Opponents of big bang cosmology, both atheists and young-earth creationists, frequently attempt to push aside very compelling and overwhelming physical evidence for this biblically predicted model by picking apart the limitations on astronomers' ability to attain accurate and reliable measurements of distances to galaxies.1
All cosmic distance measures are ultimately based on plane geometry theorems. For example, if one knows the length of the base of an isosceles triangle, then measurements of the angles at either end of the base will deliver the distance to the vertex of the triangle. This is known as the direct distance method. The diameter of Earth's orbit about the Sun (about 185,912,076 miles or 299,195,741 kilometers) has traditionally been the base of the triangle used to determine distances to nearby stars. But this base is so tiny (astronomically speaking) that distances to even the nearest stars can be ascertained to an accuracy of no better than a few percent.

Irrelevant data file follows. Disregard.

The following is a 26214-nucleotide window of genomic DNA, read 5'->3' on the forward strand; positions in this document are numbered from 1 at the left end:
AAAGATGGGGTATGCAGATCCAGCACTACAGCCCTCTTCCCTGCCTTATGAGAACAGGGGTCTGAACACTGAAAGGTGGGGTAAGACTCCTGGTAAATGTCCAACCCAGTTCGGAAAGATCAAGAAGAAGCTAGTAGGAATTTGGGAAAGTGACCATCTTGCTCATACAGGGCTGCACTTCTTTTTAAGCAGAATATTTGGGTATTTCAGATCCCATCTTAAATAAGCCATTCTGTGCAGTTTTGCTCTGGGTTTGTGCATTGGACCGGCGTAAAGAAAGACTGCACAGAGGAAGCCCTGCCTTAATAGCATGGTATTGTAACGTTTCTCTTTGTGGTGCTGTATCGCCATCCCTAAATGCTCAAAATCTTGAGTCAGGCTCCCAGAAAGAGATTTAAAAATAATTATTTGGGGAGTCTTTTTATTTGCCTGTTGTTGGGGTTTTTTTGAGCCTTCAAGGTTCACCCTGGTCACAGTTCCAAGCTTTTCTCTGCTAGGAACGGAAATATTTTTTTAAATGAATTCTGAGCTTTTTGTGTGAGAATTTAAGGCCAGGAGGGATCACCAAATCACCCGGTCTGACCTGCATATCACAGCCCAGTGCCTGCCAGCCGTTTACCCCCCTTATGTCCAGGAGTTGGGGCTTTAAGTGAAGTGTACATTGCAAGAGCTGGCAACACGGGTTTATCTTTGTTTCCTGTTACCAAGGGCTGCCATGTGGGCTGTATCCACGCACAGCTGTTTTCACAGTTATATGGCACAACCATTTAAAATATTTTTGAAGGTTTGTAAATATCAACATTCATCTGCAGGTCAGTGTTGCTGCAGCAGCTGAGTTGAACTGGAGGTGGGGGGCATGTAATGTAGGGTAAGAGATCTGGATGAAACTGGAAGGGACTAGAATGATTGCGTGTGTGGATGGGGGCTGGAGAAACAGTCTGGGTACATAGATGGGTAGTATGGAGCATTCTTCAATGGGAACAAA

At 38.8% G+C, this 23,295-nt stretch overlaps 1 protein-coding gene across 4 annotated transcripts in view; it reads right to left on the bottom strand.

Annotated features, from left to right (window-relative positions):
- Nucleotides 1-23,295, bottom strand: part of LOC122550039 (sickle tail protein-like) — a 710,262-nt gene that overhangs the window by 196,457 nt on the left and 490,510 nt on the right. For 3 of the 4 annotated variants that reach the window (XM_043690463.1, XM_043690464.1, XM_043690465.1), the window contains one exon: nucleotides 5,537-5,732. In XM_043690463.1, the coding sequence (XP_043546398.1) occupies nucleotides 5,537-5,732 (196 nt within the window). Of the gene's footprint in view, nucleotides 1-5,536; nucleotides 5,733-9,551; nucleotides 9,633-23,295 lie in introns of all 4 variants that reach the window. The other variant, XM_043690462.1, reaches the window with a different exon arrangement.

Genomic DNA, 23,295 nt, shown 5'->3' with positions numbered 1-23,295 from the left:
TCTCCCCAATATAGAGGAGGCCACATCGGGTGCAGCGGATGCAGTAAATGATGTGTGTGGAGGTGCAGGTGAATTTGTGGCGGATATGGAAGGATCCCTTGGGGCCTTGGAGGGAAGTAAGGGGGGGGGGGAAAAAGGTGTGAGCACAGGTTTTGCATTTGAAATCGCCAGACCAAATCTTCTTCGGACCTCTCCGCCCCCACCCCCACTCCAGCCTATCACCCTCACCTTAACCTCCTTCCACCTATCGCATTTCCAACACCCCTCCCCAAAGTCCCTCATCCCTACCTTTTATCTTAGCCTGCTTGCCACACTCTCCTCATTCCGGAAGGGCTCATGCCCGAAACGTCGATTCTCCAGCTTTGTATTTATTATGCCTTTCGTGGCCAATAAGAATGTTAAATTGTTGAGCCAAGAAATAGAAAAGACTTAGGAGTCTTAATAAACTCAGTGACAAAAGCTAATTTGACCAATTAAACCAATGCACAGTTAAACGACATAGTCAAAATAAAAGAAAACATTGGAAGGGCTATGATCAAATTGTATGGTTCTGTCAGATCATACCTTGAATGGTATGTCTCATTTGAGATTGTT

Herein lies the rub. In order to gain any gage of the universe's history, and insights into its creation event, astronomers must use their limited direct distance measures to calibrate indirect distance methods for more distant objects. The indirect methods, though internally more accurate than the direct methods, make certain assumptions about the properties of the observed objects. However, the various indirect methods each make distinctly different assumptions.
There are two ways astronomers can make their distance measurements to galaxies more secure. One, they can push their accurate direct distance determinations out to much greater distances, hopefully to galaxies themselves. Two, they can assemble a number of accurate but different indirect distance measurements. If these various indirect methods yield consistent results they will establish that the different inherent assumptions about the studied objects are well understood and accounted for. If the indirect methods are also consistent with a direct method at a comparable distance then astronomers can be certain that they really do have accurate and reliable knowledge of the distances to galaxies. Therefore, they can be very confident about the (biblically predicted) big bang model.